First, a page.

Tuesday, October 17, 2017
 
Catalonia’s Independence Drive: “Perhaps It Is Time to Re-Think The Nation-State”

WASHINGTON, D.C. Oct. 5 (DPI) – To the surprise of no one, some of Catalonia’s eligible voters showed up at legally disputed polling stations Sunday and overwhelmingly voted in favor of independence from Spain, setting off more uncertainly, confrontation and possibly even violence with Madrid in the weeks ahead.

It’s a development long in the making, and it’s been spurred in part by the recent nationalist backlash of the last year. First Brexit, then Trump’s election, among other events.

Catalonia, population 7.5 million, was centuries ago once its own nation, and by the 18th century was one of the many autonomous regions then referred to as “Las Espanas.”  Like today’s France and Germany and Italy, modern Spain, population 45 million, is a collection of once-autonomous mini-state and fiefdoms, which in recent generations have been ground together, both by practical geography, by force, and by all the blood of the 20th Century.

But an independence movement now? Turns out that Catalonia – well run, industrious, culturally independent – has long harbored grievances with the central authorities in Madrid.  The region generates about 20% of Spain’s GDP, but like California and New York, doesn’t get back what it contributes to the national treasury. A national constitution drafted after the the death of dictator Genl. Francisco Franco, and revised several times since, was intended to provide a degree of autonomy to all of Spain’s 17 regions. Clearly whatever autonomy that constitution provides hasn’t been enough.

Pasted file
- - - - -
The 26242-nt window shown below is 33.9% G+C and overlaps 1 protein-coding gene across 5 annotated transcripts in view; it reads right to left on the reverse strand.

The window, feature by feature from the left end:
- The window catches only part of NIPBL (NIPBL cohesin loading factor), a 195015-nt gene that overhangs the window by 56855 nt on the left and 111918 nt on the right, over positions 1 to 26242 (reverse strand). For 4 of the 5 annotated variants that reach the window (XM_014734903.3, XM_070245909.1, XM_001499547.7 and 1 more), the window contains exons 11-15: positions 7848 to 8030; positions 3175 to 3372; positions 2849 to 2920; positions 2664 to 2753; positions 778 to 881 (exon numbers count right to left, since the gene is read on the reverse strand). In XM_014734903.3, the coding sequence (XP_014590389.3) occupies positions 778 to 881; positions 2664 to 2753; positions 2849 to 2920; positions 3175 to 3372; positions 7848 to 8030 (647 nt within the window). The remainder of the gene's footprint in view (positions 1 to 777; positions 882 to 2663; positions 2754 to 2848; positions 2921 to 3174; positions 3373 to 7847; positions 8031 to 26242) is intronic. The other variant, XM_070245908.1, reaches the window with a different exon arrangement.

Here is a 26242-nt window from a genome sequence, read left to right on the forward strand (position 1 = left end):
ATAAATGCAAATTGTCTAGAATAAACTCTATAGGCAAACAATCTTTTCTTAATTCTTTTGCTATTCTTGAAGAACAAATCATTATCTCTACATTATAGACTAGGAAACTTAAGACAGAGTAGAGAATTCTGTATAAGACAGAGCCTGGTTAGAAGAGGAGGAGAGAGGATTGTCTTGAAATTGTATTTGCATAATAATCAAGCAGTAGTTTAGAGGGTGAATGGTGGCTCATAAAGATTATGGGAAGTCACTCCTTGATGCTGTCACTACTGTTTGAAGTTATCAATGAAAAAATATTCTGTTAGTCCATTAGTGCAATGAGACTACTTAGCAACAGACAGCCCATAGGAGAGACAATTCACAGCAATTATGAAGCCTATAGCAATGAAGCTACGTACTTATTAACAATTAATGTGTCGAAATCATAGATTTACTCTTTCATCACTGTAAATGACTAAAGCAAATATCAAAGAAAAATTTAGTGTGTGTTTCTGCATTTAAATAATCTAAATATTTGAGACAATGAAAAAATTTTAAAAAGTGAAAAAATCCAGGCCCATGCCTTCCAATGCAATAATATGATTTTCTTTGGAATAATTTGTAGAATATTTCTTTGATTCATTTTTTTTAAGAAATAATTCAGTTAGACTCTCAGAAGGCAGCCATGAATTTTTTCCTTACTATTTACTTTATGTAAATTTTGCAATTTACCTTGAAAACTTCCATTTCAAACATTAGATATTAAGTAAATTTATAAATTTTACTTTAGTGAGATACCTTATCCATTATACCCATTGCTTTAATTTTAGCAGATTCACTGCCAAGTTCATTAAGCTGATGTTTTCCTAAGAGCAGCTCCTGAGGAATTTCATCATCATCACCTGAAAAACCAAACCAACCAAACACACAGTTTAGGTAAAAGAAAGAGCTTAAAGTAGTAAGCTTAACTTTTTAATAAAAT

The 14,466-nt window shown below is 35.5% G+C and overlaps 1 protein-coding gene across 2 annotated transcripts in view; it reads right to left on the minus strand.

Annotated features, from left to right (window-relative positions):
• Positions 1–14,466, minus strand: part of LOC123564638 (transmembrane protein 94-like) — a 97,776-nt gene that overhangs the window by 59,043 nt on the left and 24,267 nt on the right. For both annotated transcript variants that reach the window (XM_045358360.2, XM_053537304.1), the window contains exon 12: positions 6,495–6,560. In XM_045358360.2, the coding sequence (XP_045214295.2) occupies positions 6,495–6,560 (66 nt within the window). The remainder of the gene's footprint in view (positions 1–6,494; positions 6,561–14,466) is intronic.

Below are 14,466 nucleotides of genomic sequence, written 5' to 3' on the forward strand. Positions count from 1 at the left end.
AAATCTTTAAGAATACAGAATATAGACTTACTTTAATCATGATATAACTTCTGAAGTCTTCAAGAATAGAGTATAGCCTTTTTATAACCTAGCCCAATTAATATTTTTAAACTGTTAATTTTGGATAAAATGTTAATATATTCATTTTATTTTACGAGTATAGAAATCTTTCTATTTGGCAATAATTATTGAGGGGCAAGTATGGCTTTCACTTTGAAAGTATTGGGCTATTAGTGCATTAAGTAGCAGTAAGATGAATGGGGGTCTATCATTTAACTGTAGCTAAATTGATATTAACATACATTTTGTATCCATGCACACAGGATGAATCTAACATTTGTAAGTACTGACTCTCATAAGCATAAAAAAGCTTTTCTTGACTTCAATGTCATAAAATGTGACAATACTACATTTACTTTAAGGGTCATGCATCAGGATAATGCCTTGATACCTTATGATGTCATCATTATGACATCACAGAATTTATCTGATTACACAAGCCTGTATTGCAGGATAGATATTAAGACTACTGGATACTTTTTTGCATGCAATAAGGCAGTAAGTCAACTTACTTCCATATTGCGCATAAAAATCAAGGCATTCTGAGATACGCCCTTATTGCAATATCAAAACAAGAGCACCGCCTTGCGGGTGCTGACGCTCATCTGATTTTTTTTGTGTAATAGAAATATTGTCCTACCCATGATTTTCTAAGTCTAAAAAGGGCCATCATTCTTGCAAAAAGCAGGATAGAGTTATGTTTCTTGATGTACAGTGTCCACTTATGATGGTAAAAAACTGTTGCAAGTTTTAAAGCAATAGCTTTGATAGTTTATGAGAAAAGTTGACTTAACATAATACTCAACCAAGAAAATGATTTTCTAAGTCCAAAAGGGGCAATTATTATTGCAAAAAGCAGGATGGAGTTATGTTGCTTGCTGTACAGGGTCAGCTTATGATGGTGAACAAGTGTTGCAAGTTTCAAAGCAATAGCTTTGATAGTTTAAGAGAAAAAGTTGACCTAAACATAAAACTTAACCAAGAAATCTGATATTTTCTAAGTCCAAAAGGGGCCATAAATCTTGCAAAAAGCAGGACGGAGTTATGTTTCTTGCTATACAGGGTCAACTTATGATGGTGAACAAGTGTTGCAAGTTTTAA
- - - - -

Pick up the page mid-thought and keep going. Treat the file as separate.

There are many ironies about the latest independence movement. Catalonia has prospered more than any other region of Spain with the growth of the European Union and integration of Europe.  Its language and culture are thriving as never before. And about half of all Catalans consider themselves Spanish – but those people didn’t head out Sunday to the polls. Moreover, many of the young people fervently pushing for Catalan independence are first-generation Catalans, who hail from other regions of Spain.

Finally, Spain itself has already surrendered much of its sovereignty to the more powerful nations of the EU, but that in turn has led to greater integration, more economic growth – and higher living standards for everyone in Spain, including Catalonia.

But the feverish passions of independence rarely acknowledge practical realities, and this movement is no exception.

No one knows yet how this movement will play out. A central issue is whether the European Union would allow an independent Catalonia to exist within the EU.  Most suggest, now at least, that the EU would not want to encourage more Catalonias:  If it actually gained independence it would remain isolated, forced to create its own currency and go its own way. That would have disastrous economic consequences, especially in the near term.

The most likely scenario at this point is that Spain’s central government will offer lower tax rates or other policy concessions to mollify the Catalans, thereby keeping the region in Spain.

Certainly, in this age of global integration and connected-ness, the notion of “national sovereignty” is getting a major re-think. People generally want local control – but they also want global participation and access. Thus Catalonia’s independence drive may be only the beginning of that discussion on the improvement – that is, the de-centralization – of global integration.